When gyms finally reopen at the onset of Phase 3 of de-escalation, who’s going back? On July 1st, are we going to queue up outside of Illes fitness studios and MegaSport? Or have we learnt that we can stay fit and healthy without the price tag?
During confinement, social media was awash with videos of family and friends exercising in their underwear, encouraging us all to run with the home fitness movement. Inspired, we found YouTube tutorials and smartphone apps with six-week training programs and subscribed to gym newsletters with daily workouts. To supply the growing demand, every fitness guru took his or her yoga and HIIT classes online (the UK’s Joe Wicks, aka ‘The Body Coach’, went from under one million to over 2 million YouTube subscribers in a matter of weeks). We’ve learnt how we can exercise at home, and in ‘the new normal’ the only one paying the price for our fitness might be the traditional gym.
According to researchandmarkets.com, home fitness equipment sales have grown by 170% during lockdown. I see this trend everywhere. My friend Christian Verheughe, of OsteoPalma, invested in a set of barbells, weight plates and dumbbells. My predecessor on this article, Luke Wills, now has an air bike from Spanish retailer ‘Maniak Fitness’ standing on his front porch. Not only have fitness fanatics got their favourite bit of kit at home; they’ve got into the habit of using it as well.
But all the equipment in the world can’t provide the motivation and engagement that comes with face-to-face coaching and group training. I exercised during lockdown, but what I really missed was the social element that influences my exercise patterns, both inside and outside of the gym. Communities provide friendships that pull us back to the gym even when we don’t care about our summer tum. And group training activates our competitive edge so that we push our bodies longer and harder than we do at home.
The traditional gym, however, doesn’t foster communities. It’s more like a hotel, where individuals and small groups walk in and out whenever they feel like it. Real friendships develop when you meet the same people at the same class week in, week out. As such, it is fitness classes- like those provided by martial arts dōjōs, cross-training gyms and Yoga studios, which build the strongest communities. And as you can’t put a price on motivation and friendship, it is these business models that will continue to attract paying customers.
But what will happen to the traditional gym? I doubt the pandemic will spell the end per se. It has simply accelerated pre-existing trends. Pre-COVID, traditional gyms were already offering more group classes to meet a changing market. MegaSport, off the Via Cintura, for example, now hosts 600 classes a week- offering everything from boxing to Zumba to spinning.
The pandemic will also see a shift in the payment scheme members choose. As a consultant, I worked with the founders of ‘37 Degrees Health Clubs’- a chain of upmarket London gyms. Their goal was simple: a big marketing push toward the end of the year to see an annual membership spike in January. But who’s going to buy an annual membership in these times of uncertainty?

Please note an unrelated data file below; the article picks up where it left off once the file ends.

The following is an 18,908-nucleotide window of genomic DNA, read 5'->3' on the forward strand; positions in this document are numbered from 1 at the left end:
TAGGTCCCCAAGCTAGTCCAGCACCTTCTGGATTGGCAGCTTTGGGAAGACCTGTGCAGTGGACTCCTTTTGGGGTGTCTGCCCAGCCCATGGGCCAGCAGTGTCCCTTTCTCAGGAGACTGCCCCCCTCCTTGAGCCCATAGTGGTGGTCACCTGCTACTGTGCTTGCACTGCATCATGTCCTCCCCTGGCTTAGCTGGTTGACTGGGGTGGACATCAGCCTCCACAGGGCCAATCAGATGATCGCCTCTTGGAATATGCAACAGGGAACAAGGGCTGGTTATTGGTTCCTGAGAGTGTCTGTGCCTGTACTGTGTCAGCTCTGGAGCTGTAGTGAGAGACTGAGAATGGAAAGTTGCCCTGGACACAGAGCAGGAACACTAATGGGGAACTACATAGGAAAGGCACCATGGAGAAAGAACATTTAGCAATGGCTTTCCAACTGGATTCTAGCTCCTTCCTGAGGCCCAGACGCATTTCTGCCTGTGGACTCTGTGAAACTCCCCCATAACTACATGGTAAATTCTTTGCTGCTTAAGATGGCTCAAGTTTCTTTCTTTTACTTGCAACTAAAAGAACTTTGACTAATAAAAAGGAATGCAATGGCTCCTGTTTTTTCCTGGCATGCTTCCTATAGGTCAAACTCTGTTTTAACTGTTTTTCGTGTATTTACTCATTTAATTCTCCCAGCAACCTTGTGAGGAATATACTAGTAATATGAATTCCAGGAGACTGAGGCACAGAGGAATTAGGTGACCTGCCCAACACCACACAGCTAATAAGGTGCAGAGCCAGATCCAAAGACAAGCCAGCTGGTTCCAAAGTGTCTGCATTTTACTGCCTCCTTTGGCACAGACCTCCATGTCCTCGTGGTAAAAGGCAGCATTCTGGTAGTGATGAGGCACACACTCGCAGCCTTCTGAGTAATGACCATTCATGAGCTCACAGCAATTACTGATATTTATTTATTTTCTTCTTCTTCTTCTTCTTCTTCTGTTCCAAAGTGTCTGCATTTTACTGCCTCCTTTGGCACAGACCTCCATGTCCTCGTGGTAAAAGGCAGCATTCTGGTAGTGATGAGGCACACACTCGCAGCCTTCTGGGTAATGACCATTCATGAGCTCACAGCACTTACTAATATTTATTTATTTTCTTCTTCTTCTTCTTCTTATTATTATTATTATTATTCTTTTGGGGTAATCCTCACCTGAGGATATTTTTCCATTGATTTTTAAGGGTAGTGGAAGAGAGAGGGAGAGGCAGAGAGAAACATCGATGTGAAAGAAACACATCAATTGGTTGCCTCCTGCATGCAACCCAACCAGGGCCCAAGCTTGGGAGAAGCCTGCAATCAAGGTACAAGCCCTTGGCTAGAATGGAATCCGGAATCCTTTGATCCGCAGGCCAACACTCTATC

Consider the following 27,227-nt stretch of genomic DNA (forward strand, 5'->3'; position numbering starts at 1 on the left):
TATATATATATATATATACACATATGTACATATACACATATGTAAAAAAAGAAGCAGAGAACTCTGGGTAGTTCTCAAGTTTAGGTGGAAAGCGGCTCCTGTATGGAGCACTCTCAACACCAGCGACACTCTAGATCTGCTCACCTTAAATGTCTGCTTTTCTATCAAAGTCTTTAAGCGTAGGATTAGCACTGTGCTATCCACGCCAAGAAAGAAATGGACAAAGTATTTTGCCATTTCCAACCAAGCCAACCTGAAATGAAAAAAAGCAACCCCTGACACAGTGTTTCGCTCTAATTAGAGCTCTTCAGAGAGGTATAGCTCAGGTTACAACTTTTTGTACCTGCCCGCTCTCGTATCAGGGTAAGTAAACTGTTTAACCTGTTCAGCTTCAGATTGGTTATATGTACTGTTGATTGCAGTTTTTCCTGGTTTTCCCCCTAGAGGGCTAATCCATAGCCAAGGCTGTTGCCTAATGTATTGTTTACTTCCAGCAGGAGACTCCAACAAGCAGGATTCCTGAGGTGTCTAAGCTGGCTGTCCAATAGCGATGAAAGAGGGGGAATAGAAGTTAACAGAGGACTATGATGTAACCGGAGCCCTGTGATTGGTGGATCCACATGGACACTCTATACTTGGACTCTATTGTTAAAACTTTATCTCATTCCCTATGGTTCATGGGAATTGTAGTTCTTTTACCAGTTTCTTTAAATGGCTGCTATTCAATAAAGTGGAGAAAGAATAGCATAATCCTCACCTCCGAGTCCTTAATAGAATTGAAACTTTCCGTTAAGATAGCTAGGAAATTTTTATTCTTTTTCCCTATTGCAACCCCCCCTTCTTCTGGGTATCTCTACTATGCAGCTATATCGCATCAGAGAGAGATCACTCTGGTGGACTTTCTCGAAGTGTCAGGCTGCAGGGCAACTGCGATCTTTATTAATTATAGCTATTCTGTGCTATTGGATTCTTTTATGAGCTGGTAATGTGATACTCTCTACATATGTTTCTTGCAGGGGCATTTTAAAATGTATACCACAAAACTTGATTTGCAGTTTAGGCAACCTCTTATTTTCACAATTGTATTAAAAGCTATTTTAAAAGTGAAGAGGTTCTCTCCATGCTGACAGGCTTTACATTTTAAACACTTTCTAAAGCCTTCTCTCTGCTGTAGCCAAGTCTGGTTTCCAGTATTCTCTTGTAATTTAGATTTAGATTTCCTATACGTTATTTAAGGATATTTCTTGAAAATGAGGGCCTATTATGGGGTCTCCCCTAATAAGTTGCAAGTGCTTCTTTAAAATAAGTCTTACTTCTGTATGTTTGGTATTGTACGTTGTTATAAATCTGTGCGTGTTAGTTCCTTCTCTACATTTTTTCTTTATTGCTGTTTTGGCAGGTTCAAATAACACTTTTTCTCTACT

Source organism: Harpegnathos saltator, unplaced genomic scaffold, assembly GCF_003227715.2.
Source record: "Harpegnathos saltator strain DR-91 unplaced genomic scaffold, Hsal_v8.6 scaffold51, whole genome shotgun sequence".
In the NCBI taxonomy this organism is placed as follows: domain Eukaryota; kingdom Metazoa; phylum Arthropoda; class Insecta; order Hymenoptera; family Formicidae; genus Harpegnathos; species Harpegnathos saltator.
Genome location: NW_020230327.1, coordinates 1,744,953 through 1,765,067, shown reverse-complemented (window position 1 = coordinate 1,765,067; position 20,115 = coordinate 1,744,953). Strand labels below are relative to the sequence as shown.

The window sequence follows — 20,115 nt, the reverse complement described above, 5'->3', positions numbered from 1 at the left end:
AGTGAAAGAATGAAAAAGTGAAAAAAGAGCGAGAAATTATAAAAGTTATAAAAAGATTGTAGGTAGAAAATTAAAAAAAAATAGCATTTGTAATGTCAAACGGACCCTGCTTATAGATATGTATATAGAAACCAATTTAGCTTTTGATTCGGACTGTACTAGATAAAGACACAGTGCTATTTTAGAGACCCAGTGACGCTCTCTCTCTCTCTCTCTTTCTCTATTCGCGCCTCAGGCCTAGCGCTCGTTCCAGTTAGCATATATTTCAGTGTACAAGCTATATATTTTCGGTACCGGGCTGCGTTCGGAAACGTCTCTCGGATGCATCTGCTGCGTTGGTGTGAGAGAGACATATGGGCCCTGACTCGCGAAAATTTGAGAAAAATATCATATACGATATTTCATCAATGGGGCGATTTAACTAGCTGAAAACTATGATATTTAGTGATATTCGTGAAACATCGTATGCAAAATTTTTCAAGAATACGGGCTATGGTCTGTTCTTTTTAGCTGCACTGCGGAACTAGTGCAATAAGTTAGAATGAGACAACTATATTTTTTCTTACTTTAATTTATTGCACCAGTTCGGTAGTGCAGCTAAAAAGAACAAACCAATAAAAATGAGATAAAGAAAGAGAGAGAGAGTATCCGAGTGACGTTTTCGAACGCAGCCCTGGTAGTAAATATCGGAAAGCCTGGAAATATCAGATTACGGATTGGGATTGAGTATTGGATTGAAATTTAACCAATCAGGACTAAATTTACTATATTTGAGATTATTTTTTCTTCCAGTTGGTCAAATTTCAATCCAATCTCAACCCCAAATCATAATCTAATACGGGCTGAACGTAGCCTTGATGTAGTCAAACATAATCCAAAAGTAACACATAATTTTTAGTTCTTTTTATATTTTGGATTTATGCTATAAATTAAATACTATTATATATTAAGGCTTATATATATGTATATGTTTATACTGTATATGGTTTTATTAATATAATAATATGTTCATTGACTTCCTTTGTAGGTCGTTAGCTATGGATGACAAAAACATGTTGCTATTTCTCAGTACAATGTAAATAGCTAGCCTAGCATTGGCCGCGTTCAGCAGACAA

From the member’s perspective, the annual membership was rarely a sensible approach even before the pandemic struck because traditional fitness studios make their money out of people who don’t attend. In 2018, MegaSport had 10,000 members. Could it cater to all of them in a single day? Obviously, it couldn’t. The traditional gym model relies on member’s dwindling motivation. The strategy works well as 35% of annually contracted members give up by February and 80% by October. For 56.83% of traditional gym members, the actual cost per visit with an annual contract is higher than the pay-per-visit option, as was found in a Canadian study by Elsevier, the Journal of Economic Behavior & Organization. Even before the pandemic stuck, the sensible economic option was to pay monthly.
So, will the traditional gym survive the ‘new normal’ or will it fade away like a six-pack in quarantine? As usual, only time will tell. Many of us have learned how to stay active without parting with our hard-earned cash and the rest of us are getting savvy to the financial and social benefits of group training (the timing of this pandemic might also be a hurdle for traditional gyms, as attendance is at its lowest during the summer when outdoor activities become more appealing and accessible.)
Poor MegaSport had only just regained its license after the whole Tolo Cursach ordeal, finally reopening its doors at the beginning of the year, only to be shut down again on March 14th. Along with all other traditional gyms in Spain, it is allowed to open again during Phase 3 and I’ll be curious to see how it fares. My guess is that we will see more changes and adaptations to the business model. As the famous management consultant Peter Drucker once said, “innovate or die”.
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